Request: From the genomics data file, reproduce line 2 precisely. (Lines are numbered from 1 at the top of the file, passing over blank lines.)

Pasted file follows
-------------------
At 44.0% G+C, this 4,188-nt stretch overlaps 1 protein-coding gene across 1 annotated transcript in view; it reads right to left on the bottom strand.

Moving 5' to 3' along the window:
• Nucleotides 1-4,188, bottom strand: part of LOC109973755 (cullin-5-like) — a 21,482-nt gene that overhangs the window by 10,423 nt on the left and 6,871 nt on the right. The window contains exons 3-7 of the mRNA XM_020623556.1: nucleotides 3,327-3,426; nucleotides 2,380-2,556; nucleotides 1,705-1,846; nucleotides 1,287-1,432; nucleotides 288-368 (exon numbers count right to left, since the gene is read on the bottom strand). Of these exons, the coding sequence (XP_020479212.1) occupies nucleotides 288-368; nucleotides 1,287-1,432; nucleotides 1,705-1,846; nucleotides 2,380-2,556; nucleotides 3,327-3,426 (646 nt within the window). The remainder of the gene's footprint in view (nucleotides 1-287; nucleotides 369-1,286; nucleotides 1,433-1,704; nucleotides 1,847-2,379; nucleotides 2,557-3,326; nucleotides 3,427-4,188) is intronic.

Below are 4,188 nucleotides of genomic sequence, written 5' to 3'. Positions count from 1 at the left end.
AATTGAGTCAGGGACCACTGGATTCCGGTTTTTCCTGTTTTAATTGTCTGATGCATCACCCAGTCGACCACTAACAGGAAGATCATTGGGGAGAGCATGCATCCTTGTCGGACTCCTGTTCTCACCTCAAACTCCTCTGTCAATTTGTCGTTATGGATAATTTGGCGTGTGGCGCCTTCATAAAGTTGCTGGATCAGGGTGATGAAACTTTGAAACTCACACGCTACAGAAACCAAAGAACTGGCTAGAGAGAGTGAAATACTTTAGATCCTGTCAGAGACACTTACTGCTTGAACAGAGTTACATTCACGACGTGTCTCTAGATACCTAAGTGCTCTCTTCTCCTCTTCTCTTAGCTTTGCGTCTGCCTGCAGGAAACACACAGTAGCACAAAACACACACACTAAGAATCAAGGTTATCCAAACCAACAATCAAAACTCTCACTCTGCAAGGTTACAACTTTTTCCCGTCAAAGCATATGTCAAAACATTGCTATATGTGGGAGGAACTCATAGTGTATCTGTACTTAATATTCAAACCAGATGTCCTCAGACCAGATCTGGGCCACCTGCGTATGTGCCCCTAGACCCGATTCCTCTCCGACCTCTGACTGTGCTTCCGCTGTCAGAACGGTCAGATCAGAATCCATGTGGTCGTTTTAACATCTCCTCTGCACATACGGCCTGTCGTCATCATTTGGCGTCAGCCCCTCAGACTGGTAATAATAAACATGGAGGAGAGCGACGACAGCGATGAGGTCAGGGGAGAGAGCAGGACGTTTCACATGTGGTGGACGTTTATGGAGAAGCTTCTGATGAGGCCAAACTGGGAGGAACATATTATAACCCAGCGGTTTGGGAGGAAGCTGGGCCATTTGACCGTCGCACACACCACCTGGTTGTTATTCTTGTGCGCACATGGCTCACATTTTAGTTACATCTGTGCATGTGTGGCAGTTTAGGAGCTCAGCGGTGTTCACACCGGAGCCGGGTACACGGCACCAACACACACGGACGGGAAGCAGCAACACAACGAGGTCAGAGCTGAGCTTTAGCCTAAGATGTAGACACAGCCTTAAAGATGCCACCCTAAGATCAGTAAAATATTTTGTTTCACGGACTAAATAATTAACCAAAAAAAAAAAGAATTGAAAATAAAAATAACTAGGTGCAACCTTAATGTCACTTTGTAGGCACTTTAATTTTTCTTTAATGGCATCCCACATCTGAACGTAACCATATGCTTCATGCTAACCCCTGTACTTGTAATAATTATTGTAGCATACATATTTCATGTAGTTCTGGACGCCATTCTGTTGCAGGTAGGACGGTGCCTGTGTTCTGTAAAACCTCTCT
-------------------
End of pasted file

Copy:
Moving 5' to 3' along the window: